> posts, therefore there is no overlap.
> This seems like a repeat of number 1, with focus on the corners. It's
> just as misleading.  Every on-edge building that I have worked on, seen
> pictures of, or heard about, where bales meet at a corner, has
> overlapped the corners in the same running bond as flat-laid bales.
> Are these corners really "unsupported"?  All the historical Nebraska
> buildings were loadbearing, with no posts at all, in corners or
> elsewhere.  Many modern buildings are also loadbearing.  So the corners
> can have plenty of support, with no posts at all.  But supporting posts
> can also be placed at or near the corners when you stack on edge.  See
> item 1 for a couple of the options.  I've found that notching bales at
> the corner, where bales are coming from different directions on each
> successive course, is even less fun than notching in the middle of a
> bale.  Worth doing, if that is your design, but other options exist.
> 7. Niche construction means cutting the strings and weakening the wall.
> It almost certainly means cutting the strings, but it is doubtful that
> this weakens the wall.  As mentioned above, the primary loads in a wall
> are taken by the plaster skins, or by the posts, and even unplastered
> bales create walls that are vastly stronger than they need to be to
> take building loads, according to testing.  Windows and doors weaken
> the wall vastly more than niches, but we've figured out how to deal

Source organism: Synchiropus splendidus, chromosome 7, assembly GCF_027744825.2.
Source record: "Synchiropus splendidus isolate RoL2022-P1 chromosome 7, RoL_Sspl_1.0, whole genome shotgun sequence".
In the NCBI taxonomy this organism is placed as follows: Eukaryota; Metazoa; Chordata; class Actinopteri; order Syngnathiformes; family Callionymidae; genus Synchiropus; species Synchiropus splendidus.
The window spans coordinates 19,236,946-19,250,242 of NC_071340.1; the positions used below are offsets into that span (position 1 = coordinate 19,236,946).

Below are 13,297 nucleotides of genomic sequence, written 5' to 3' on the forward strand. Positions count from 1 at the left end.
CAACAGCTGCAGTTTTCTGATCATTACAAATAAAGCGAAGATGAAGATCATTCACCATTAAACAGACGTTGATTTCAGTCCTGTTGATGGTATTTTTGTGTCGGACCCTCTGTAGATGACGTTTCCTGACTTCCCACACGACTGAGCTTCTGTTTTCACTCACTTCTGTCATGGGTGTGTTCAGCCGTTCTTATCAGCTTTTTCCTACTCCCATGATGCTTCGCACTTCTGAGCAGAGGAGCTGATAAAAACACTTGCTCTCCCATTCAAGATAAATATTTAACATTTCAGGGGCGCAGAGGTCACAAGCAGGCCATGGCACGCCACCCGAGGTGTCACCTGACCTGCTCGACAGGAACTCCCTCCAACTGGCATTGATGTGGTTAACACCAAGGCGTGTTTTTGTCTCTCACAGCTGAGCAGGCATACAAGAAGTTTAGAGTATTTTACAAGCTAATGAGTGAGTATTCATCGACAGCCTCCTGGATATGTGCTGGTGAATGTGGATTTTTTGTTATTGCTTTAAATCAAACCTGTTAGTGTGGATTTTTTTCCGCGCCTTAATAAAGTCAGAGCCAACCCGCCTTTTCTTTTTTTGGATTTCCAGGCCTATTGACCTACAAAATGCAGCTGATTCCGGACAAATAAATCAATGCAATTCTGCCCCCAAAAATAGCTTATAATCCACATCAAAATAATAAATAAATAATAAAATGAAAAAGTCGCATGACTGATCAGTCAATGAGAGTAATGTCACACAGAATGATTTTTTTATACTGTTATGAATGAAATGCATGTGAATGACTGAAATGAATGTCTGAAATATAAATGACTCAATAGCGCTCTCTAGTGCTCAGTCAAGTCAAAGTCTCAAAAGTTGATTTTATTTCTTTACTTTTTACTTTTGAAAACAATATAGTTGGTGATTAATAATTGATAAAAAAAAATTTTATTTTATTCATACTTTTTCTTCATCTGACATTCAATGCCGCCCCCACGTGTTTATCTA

> with that.  Use similar strategies, if you are making a giant niche.
> By the way, some very well respected builders, such as Tom Rijven and
> David Lanfear, cut all the strings on every bale, in order to improve
> the strength and efficiency of their walls.  Chris Magwood and others
> have experimented with stacking a continuous wall, and then cutting out
> window openings with a chainsaw.  They cut a lot of strings, and their
> walls seem fine.
> 8. The shape of the bales requires more stuffing when on edge.
> Maybe, but I doubt it.  The ends of the bales interface in the same way
> with either orientation, so the amount of stuffing between a pair of
> bale ends is the same.  The depth of the wall is less with on edge
> stacking, and a wall needs fewer courses of bales for a given height.
> So I think on edge is ahead.  If you pre-compress your wall, which I
> favor in every case, then on-edge bales conform to each other more,
> between the courses, than flat-laid bales, again leading to less
> stuffing.  But both methods still require a lot of stuffing, for my
> tastes.
> 9. The exposed surface of the bale has less “tooth” for plaster than
> when the bales are stacked on the flat.
> I agree.  The difference is noticeable, but not overwhelming.
> 10. Wall settling may be more as the strength of the straw bale is not